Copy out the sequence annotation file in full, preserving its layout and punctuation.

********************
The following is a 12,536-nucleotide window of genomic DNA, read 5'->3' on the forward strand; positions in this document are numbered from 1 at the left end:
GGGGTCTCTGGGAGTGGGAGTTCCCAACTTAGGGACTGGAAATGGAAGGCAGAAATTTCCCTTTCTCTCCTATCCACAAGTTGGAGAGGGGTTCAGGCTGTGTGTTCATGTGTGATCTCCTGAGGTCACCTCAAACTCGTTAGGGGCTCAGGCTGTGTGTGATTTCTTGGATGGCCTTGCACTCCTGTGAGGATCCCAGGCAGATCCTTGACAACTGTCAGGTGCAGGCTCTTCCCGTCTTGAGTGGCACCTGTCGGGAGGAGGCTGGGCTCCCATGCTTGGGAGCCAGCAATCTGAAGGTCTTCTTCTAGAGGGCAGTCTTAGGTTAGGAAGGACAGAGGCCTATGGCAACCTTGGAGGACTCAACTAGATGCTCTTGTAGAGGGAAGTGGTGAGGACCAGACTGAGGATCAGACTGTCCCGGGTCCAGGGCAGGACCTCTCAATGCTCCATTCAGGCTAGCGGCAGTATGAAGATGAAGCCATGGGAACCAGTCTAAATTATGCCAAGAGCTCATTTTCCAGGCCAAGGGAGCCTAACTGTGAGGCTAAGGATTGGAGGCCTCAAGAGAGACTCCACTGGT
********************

The following is a 12,536-nucleotide window of genomic DNA, read 5'->3' on the forward strand; positions in this document are numbered from 1 at the left end:
GGGGTCTCTGGGAGTGGGAGTTCCCAACTTAGGGACTGGAAATGGAAGGCAGAAATTTCCCTTTCTCTCCTATCCACAAGTTGGAGAGGGGTTCAGGCTGTGTGTTCATGTGTGATCTCCTGAGGTCACCTCAAACTCGTTAGGGGCTCAGGCTGTGTGTGATTTCTTGGATGGCCTTGCACTCCTGTGAGGATCCCAGGCAGATCCTTGACAACTGTCAGGTGCAGGCTCTTCCCGTCTTGAGTGGCACCTGTCGGGAGGAGGCTGGGCTCCCATGCTTGGGAGCCAGCAATCTGAAGGTCTTCTTCTAGAGGGCAGTCTTAGGTTAGGAAGGACAGAGGCCTATGGCAACCTTGGAGGACTCAACTAGATGCTCTTGTAGAGGGAAGTGGTGAGGACCAGACTGAGGATCAGACTGTCCCGGGTCCAGGGCAGGACCTCTCAATGCTCCATTCAGGCTAGCGGCAGTATGAAGATGAAGCCATGGGAACCAGTCTAAATTATGCCAAGAGCTCATTTTCCAGGCCAAGGGAGCCTAACTGTGAGGCTAAGGATTGGAGGCCTCAAGAGAGACTCCACTGGT